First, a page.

WP Ebben, RM Carroll and CJ Simenz,
Journal of strength and conditioning research / National Strength & Conditioning Association, Nov 2004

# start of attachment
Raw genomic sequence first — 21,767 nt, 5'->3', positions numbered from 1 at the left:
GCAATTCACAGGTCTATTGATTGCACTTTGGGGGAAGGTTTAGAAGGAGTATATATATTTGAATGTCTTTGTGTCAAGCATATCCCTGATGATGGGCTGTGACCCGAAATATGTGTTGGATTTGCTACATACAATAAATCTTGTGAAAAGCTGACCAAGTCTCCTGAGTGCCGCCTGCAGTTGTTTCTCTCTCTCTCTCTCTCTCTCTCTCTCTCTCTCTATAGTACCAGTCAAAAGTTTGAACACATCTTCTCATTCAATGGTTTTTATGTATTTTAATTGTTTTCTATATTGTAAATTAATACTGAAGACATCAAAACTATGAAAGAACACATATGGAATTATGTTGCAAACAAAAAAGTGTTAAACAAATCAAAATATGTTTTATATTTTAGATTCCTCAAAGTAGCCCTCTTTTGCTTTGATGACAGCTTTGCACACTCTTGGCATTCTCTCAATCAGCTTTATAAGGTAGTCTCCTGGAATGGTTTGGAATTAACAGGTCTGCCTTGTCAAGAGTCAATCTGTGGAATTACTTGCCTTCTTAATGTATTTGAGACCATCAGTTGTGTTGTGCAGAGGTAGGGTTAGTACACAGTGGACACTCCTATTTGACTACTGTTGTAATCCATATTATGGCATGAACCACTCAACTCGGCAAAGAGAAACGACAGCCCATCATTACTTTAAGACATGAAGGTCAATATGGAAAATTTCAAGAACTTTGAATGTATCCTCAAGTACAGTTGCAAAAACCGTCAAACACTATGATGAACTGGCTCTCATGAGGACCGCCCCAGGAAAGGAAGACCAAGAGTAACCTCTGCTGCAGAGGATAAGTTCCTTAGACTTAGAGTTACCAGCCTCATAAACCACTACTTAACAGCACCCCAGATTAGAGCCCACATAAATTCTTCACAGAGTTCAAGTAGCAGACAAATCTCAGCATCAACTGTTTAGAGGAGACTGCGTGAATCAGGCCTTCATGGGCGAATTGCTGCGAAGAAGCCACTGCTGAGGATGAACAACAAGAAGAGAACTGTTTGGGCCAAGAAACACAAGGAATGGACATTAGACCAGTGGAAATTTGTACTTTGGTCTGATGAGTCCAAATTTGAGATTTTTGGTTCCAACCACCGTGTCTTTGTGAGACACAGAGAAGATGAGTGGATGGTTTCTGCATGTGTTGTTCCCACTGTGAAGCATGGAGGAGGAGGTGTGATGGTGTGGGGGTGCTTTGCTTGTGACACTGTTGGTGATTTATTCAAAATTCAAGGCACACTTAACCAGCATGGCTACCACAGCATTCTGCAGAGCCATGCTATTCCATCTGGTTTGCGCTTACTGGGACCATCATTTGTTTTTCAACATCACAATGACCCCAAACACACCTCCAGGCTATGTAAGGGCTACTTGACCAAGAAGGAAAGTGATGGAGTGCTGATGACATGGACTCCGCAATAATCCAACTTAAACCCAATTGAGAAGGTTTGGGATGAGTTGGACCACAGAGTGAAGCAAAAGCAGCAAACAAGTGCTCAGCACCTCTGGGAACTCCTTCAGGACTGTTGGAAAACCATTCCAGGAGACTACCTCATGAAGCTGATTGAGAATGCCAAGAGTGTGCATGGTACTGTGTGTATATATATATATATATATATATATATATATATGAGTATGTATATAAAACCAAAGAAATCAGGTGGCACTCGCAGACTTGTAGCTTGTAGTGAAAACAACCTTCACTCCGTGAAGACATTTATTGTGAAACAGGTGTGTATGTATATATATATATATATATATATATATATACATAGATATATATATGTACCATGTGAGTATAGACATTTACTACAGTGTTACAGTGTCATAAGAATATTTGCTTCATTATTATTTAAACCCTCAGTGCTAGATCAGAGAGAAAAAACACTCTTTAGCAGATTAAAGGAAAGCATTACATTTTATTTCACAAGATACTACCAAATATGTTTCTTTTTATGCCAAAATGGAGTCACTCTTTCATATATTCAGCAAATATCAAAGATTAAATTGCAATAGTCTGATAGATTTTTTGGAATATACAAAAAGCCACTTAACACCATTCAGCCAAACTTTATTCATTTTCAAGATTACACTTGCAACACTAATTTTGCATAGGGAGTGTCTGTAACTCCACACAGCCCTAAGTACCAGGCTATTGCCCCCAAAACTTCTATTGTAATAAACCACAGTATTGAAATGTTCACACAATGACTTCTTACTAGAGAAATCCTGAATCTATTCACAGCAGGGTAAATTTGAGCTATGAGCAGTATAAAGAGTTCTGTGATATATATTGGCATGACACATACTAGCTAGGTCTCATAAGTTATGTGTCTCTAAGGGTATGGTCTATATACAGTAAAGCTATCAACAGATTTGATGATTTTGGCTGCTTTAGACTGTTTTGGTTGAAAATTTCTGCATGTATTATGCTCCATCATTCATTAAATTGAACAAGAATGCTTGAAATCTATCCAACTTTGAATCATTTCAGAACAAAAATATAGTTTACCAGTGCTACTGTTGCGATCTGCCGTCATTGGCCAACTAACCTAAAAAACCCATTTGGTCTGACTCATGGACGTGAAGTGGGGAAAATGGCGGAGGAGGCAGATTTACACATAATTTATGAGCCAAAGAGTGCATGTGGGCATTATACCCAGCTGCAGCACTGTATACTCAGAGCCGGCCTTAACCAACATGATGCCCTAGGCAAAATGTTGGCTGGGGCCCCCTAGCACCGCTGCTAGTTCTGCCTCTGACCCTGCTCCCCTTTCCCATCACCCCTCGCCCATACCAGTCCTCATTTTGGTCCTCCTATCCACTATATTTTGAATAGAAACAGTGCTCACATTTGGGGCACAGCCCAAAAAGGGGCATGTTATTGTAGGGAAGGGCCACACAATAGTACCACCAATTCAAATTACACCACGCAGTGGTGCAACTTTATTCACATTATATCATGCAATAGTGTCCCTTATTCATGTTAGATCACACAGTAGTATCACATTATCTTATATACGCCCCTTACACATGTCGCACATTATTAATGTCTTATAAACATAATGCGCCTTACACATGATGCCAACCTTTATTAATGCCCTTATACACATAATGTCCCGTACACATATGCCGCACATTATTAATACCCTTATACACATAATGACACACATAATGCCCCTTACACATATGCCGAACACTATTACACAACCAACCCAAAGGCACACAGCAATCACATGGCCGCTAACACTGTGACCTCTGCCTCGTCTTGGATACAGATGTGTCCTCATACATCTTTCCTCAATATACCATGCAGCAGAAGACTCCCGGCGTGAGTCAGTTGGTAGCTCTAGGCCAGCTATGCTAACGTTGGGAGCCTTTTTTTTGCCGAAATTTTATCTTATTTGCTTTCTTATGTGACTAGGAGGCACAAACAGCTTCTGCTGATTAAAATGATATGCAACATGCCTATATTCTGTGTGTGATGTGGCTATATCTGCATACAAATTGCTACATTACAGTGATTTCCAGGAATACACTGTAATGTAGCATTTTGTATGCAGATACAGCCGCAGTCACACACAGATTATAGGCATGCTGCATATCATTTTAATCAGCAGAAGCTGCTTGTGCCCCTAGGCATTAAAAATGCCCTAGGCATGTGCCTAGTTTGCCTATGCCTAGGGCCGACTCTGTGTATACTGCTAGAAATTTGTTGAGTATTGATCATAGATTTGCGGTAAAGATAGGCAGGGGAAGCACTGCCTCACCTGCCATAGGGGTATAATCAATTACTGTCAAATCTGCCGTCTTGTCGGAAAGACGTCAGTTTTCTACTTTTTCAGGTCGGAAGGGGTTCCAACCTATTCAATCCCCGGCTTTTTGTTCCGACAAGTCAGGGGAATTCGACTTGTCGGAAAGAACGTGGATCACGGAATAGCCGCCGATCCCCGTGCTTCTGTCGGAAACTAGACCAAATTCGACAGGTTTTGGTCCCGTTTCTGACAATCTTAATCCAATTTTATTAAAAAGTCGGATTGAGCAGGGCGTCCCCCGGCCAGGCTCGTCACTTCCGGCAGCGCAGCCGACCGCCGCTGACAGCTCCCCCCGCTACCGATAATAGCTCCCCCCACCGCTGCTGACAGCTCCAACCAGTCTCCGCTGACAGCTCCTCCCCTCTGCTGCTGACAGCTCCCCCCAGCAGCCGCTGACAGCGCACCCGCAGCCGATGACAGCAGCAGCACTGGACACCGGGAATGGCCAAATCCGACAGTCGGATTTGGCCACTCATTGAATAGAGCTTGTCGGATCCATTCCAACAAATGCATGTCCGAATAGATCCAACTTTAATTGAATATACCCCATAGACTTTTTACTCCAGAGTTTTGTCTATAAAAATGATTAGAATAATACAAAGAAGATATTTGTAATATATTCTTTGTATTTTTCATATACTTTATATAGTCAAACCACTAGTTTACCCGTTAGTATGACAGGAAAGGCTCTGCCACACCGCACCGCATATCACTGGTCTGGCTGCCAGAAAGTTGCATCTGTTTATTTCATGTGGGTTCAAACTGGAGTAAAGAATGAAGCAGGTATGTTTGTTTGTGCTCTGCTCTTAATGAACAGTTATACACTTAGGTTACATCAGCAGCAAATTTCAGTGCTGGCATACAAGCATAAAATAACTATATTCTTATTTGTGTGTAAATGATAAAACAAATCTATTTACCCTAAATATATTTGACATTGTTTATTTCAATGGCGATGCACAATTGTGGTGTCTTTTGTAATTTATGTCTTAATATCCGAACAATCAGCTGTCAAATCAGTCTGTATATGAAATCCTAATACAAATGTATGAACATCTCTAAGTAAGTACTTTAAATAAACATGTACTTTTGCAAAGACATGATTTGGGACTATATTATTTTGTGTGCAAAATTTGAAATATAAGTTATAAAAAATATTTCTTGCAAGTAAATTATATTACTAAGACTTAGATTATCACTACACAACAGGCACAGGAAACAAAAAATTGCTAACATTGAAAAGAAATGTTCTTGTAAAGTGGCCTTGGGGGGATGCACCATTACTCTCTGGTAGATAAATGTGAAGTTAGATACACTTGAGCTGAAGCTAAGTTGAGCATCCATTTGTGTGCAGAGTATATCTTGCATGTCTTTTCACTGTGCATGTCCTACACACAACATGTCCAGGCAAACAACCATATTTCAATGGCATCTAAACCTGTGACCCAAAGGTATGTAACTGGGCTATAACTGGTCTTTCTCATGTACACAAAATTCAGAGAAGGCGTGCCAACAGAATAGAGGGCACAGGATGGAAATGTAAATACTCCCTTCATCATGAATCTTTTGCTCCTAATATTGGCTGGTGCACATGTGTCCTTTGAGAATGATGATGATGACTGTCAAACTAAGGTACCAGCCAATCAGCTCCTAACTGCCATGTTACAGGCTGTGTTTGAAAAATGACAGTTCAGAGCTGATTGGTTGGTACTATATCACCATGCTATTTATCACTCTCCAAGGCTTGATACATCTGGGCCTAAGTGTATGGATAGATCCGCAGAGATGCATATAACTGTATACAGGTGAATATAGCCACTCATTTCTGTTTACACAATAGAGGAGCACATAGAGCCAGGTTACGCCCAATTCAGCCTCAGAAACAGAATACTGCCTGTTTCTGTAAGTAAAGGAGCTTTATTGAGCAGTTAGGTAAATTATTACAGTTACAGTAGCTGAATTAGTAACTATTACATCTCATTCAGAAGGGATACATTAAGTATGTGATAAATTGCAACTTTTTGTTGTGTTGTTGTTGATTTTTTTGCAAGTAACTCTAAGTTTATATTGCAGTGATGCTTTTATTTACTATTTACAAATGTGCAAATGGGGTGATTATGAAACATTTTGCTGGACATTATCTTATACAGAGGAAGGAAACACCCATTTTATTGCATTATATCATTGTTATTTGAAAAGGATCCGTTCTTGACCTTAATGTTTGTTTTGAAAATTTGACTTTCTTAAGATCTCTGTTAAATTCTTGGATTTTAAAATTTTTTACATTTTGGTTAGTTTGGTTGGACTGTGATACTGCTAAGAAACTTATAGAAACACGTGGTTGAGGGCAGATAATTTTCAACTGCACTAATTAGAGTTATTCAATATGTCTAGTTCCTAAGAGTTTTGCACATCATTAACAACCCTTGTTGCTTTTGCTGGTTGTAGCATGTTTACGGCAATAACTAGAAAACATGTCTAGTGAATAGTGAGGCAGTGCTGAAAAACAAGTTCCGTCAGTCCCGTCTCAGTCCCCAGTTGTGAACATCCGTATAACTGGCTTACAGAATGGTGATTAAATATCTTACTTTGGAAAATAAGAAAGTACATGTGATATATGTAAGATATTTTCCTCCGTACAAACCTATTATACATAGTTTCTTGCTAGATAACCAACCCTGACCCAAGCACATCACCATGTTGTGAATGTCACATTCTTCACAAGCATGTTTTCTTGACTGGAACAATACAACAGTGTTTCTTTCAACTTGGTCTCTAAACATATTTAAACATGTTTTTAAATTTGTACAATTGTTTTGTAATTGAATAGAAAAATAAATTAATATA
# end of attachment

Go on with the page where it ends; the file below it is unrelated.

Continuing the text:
This study describes the results of a survey of the practices of National Hockey League strength and conditioning (NHL S&C) coaches. The response rate was 76.6% (23 of 30). This survey examines (a) background information, (b) physical testing, (c) flexibility development, (d) speed development, (e) plyometrics, (f) strength/power development, (g) unique aspects, and (h) comments. Results indicate, in part, that coaches assess an average of 7.2 parameters of fitness, with tests of strength and power being the most common. All coaches used a variety of flexibility-development strategies. Results reveal that 21 of 23 (91.3%) of NHL S&C coaches follow a periodization model (PM). Of the coaches who follow a PM, 21 of 21 (100%) indicated that their athletes used Olympic-style lifts, and 21 of 21 coaches (100%) trained athletes with plyometric exercises. For those who used plyometrics with their athletes, 17 of 21 (80.1%) reported no plyometric-related injuries in the past year. Coaches who report they did not follow a PM also did not use Olympic-style lifts, plyometrics, or speed development strategies, such as assisted, resisted, or interval training, with their athletes. Finally, coaches reported that the squat and their variations, as well at the Olympic-style lifts and its variations, were most frequently used with their athletes. The survey serves as a review, as well as a source of applied information and new ideas.